Real-world observational data provides a vital tool to monitor medical product safety and identify and further evaluate concerns.  With appropriate privacy protections, leveraging large databases containing patient EHRs, disease-specific registries, and claims data has resulted in significant advances in our understanding of health and disease, provided novel and sometimes surprising insights into potential relationships between health-related factors and outcomes, and provided important product safety data.  FDA is currently querying large, diverse health care data for product safety through its Sentinel Initiative and exploring opportunities to expand the use of real-world observational data to optimize the performance of medical products.  

Although there is reason to believe that in the appropriate setting these data may be helpful in providing information on the effectiveness of marketed products, such as for new uses of approved products to support label expansion, many experts in the field agree that more work is needed to make these data operational for and directly applicable to regulatory purposes.  We should move quickly to further develop methodologies needed to better understand and harness the promise of real-world observational data for regulatory purposes.

Incorporating patient perspectives

Patients are uniquely positioned to inform medical product development with firsthand experience gained from living with a disease, including their use of available therapies to treat their conditions.  In Prescription Drug User Fee Act (PDUFA) V, FDA committed to a more systematic and expansive approach to obtaining patient perspectives through a Patient-Focused Drug Development Initiative.  FDA has, so far, held 11 public meetings on specific disease areas and gleaned much valuable insight from patients.  Important patient-focused work is also already underway through the Medical Device Innovation Consortium (MDIC).  MDIC is developing a framework for incorporating patient preferences into the device development and assessment process, and compiling a catalog of methods for collecting patient-preference information that can be used to develop, design, and market devices that meet the needs of patients.  One recent example, highlighting the impact of patient perspectives, was the decision to approve a device to treat obesity.  The decision to approve the device was based in part on the data from a study that showed a substantial portion of obese patients would accept the risks associated with a surgically implanted device, if they lost a sufficient number of pounds.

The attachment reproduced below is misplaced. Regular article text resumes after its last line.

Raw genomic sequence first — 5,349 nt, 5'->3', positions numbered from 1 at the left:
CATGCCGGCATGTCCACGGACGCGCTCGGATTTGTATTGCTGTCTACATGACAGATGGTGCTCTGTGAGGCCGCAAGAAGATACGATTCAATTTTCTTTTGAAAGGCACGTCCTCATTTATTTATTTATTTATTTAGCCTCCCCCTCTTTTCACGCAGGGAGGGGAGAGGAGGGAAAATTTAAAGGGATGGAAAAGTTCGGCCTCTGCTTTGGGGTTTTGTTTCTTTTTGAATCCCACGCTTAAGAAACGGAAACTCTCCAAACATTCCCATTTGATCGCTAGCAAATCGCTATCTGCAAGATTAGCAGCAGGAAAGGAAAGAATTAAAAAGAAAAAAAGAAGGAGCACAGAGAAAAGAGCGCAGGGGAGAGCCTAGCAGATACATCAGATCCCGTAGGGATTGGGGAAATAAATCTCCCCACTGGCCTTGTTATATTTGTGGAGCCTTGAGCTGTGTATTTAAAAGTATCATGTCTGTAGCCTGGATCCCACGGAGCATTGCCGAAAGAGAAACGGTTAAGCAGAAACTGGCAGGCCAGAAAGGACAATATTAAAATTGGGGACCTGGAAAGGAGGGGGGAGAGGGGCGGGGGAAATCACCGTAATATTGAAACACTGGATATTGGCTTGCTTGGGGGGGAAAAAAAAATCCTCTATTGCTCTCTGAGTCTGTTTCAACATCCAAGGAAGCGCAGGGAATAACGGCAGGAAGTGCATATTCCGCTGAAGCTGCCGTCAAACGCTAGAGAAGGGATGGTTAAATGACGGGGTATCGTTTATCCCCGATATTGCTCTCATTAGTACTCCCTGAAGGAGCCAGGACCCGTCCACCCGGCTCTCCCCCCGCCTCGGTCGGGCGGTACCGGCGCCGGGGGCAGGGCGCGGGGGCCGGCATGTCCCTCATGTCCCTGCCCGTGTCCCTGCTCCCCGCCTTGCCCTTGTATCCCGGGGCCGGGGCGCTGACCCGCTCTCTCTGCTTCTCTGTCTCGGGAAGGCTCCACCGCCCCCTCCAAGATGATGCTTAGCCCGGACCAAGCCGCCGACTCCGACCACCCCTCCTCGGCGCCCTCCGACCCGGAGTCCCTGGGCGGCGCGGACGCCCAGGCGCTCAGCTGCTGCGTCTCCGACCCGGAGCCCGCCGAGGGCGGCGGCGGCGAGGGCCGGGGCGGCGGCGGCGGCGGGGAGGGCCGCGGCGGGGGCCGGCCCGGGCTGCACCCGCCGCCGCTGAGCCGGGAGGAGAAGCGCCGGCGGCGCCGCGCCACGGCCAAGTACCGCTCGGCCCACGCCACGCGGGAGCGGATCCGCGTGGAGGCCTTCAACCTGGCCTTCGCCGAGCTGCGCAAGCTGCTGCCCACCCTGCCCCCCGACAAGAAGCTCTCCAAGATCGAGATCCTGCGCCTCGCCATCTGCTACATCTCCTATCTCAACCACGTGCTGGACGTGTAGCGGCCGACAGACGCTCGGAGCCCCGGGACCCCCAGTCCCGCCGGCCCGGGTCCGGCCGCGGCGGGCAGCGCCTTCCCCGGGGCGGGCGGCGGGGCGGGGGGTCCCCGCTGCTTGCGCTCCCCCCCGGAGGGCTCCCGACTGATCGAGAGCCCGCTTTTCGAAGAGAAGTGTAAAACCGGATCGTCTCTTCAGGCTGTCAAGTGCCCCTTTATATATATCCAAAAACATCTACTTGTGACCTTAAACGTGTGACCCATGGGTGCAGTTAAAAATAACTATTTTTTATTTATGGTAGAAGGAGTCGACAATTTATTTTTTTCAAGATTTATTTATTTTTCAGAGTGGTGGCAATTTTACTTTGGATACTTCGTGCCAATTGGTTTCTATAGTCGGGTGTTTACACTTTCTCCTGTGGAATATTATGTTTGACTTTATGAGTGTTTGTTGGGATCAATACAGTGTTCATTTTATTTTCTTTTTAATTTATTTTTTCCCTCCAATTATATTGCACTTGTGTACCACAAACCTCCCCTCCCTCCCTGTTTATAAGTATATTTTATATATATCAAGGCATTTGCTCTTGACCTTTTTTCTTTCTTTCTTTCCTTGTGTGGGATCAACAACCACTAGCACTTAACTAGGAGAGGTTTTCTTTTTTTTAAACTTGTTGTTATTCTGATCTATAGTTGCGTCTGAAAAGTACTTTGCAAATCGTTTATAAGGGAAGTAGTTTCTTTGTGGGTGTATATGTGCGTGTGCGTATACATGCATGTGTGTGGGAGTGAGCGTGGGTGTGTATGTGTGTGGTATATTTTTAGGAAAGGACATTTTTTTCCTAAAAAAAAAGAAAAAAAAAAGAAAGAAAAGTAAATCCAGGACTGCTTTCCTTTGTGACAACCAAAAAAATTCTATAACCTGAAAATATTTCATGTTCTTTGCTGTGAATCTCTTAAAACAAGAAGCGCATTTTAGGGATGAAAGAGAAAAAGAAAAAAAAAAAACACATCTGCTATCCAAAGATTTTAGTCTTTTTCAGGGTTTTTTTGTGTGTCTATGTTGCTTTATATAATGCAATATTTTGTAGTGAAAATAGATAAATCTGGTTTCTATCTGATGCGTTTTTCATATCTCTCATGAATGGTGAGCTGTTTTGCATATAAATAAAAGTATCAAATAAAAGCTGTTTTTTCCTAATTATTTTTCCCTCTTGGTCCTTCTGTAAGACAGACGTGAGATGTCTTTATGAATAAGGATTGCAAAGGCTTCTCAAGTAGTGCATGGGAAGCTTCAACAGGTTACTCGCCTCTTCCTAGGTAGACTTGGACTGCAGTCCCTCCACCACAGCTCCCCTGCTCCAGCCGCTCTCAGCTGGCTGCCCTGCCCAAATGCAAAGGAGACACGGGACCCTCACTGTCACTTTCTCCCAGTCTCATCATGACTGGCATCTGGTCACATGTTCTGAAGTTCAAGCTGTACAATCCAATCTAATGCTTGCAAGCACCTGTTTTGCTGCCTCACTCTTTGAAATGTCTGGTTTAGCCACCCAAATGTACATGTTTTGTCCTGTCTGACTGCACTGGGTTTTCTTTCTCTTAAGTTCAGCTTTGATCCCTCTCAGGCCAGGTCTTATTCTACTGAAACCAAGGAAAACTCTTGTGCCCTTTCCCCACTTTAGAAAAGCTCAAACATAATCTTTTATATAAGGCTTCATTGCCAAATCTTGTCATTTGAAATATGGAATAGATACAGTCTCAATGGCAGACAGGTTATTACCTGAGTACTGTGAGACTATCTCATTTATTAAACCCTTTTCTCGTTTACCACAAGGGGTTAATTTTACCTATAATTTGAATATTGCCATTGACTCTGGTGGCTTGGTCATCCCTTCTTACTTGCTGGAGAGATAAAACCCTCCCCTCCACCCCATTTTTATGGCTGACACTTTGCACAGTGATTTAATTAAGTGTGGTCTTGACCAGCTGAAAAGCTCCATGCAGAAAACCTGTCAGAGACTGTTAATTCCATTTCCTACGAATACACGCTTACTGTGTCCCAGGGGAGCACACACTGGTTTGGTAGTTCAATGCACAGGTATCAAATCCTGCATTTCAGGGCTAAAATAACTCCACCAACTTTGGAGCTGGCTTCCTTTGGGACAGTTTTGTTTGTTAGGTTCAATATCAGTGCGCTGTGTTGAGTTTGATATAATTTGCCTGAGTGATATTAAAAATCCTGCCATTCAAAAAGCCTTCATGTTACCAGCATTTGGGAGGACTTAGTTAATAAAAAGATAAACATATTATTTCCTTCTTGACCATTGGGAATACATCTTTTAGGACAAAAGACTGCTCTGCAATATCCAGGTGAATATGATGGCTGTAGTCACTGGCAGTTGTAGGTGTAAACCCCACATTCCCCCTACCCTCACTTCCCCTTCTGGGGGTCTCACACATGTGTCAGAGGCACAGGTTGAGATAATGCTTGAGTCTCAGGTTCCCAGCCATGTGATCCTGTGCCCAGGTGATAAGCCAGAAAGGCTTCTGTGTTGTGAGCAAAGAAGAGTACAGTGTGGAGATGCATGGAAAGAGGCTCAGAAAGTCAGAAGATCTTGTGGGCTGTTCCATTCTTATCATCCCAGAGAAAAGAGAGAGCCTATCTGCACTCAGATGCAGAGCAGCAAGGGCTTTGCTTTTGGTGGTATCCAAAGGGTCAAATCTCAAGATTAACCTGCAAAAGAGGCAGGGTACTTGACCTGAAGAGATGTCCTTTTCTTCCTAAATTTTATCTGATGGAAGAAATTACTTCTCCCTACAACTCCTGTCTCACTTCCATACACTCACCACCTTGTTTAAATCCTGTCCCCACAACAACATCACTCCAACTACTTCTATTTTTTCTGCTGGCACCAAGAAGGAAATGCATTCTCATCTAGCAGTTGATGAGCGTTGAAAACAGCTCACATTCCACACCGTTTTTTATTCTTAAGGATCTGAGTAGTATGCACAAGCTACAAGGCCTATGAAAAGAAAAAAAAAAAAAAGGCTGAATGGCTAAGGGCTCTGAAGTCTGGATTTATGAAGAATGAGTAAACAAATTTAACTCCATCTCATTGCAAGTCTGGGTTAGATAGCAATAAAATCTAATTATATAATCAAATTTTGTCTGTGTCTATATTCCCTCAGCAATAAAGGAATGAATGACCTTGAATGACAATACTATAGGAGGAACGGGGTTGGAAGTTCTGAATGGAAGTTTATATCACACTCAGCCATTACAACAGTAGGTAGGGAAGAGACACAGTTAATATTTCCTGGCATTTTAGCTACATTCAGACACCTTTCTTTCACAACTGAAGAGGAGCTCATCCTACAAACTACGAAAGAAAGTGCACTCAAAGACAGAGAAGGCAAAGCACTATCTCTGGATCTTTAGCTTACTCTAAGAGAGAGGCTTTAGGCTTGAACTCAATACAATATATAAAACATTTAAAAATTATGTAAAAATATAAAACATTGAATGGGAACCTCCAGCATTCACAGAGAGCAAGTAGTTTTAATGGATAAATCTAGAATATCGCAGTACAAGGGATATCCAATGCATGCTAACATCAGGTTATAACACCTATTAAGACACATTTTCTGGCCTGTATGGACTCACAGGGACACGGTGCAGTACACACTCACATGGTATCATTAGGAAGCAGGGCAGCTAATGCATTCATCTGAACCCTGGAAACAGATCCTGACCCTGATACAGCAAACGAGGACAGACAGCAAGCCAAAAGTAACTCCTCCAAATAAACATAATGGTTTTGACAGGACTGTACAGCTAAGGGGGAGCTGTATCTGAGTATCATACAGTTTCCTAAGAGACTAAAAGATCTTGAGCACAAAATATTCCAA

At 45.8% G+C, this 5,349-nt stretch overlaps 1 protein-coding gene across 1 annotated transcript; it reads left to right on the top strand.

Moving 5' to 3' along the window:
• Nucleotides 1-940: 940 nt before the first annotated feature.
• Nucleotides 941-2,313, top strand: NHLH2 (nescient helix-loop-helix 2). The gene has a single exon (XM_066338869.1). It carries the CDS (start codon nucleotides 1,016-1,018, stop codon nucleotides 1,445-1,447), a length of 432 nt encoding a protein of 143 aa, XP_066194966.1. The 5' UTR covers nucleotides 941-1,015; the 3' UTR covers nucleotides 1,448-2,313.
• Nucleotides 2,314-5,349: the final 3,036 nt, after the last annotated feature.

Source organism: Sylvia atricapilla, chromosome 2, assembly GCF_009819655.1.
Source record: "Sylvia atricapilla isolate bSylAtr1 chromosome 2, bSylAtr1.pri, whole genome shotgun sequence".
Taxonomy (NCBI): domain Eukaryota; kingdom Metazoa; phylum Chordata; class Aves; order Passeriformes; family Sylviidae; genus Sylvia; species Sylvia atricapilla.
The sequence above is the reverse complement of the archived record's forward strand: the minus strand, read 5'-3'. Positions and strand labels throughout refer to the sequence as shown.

We believe that more can be learned and applied by engaging in a transparent, multi-stakeholder approach, potentially through public-private partnerships, that identifies sound and rigorous methods to capture science-based, disease-specific patient input in an analytically meaningful and useful form that can be incorporated directly into drug and medical device development and review processes.  This should include capturing information on the natural history of diseases, including identifying and measuring aspects that matter most to patients.  Developing guidance to enable patient groups to become active participants in this process and to help industry incorporate appropriate methods in drug development programs also will move the field forward.